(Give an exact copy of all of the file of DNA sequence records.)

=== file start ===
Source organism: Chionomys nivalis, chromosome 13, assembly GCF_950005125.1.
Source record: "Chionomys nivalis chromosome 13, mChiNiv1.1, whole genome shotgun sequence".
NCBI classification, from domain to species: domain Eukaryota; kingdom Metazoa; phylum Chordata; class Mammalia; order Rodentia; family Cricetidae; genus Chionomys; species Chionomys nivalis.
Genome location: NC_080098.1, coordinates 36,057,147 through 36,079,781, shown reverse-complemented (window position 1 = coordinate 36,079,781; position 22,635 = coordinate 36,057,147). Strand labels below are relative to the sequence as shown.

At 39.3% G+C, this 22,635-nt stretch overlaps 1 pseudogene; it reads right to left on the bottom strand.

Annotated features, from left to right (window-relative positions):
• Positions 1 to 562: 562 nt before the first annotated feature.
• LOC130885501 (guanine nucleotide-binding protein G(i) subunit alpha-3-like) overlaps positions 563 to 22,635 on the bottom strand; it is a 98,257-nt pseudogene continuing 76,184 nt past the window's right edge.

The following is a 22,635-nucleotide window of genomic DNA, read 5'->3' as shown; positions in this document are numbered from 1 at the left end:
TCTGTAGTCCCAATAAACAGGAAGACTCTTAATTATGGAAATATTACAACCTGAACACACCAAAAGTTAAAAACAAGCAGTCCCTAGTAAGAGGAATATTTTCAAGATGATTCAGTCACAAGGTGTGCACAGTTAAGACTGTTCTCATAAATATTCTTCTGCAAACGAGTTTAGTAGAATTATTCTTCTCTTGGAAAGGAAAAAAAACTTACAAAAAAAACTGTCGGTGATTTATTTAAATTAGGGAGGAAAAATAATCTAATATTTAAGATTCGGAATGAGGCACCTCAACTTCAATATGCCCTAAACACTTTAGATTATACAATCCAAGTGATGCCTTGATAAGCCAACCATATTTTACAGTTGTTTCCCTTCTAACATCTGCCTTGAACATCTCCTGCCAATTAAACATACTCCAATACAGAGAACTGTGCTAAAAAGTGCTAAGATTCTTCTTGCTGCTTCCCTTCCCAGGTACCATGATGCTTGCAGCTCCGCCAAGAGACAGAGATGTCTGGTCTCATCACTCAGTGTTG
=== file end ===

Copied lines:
Source organism: Chionomys nivalis, chromosome 13, assembly GCF_950005125.1.
Source record: "Chionomys nivalis chromosome 13, mChiNiv1.1, whole genome shotgun sequence".
NCBI classification, from domain to species: domain Eukaryota; kingdom Metazoa; phylum Chordata; class Mammalia; order Rodentia; family Cricetidae; genus Chionomys; species Chionomys nivalis.
Genome location: NC_080098.1, coordinates 36,057,147 through 36,079,781, shown reverse-complemented (window position 1 = coordinate 36,079,781; position 22,635 = coordinate 36,057,147). Strand labels below are relative to the sequence as shown.

At 39.3% G+C, this 22,635-nt stretch overlaps 1 pseudogene; it reads right to left on the bottom strand.

Annotated features, from left to right (window-relative positions):
• Positions 1 to 562: 562 nt before the first annotated feature.
• LOC130885501 (guanine nucleotide-binding protein G(i) subunit alpha-3-like) overlaps positions 563 to 22,635 on the bottom strand; it is a 98,257-nt pseudogene continuing 76,184 nt past the window's right edge.

The following is a 22,635-nucleotide window of genomic DNA, read 5'->3' as shown; positions in this document are numbered from 1 at the left end:
TCTGTAGTCCCAATAAACAGGAAGACTCTTAATTATGGAAATATTACAACCTGAACACACCAAAAGTTAAAAACAAGCAGTCCCTAGTAAGAGGAATATTTTCAAGATGATTCAGTCACAAGGTGTGCACAGTTAAGACTGTTCTCATAAATATTCTTCTGCAAACGAGTTTAGTAGAATTATTCTTCTCTTGGAAAGGAAAAAAAACTTACAAAAAAAACTGTCGGTGATTTATTTAAATTAGGGAGGAAAAATAATCTAATATTTAAGATTCGGAATGAGGCACCTCAACTTCAATATGCCCTAAACACTTTAGATTATACAATCCAAGTGATGCCTTGATAAGCCAACCATATTTTACAGTTGTTTCCCTTCTAACATCTGCCTTGAACATCTCCTGCCAATTAAACATACTCCAATACAGAGAACTGTGCTAAAAAGTGCTAAGATTCTTCTTGCTGCTTCCCTTCCCAGGTACCATGATGCTTGCAGCTCCGCCAAGAGACAGAGATGTCTGGTCTCATCACTCAGTGTTG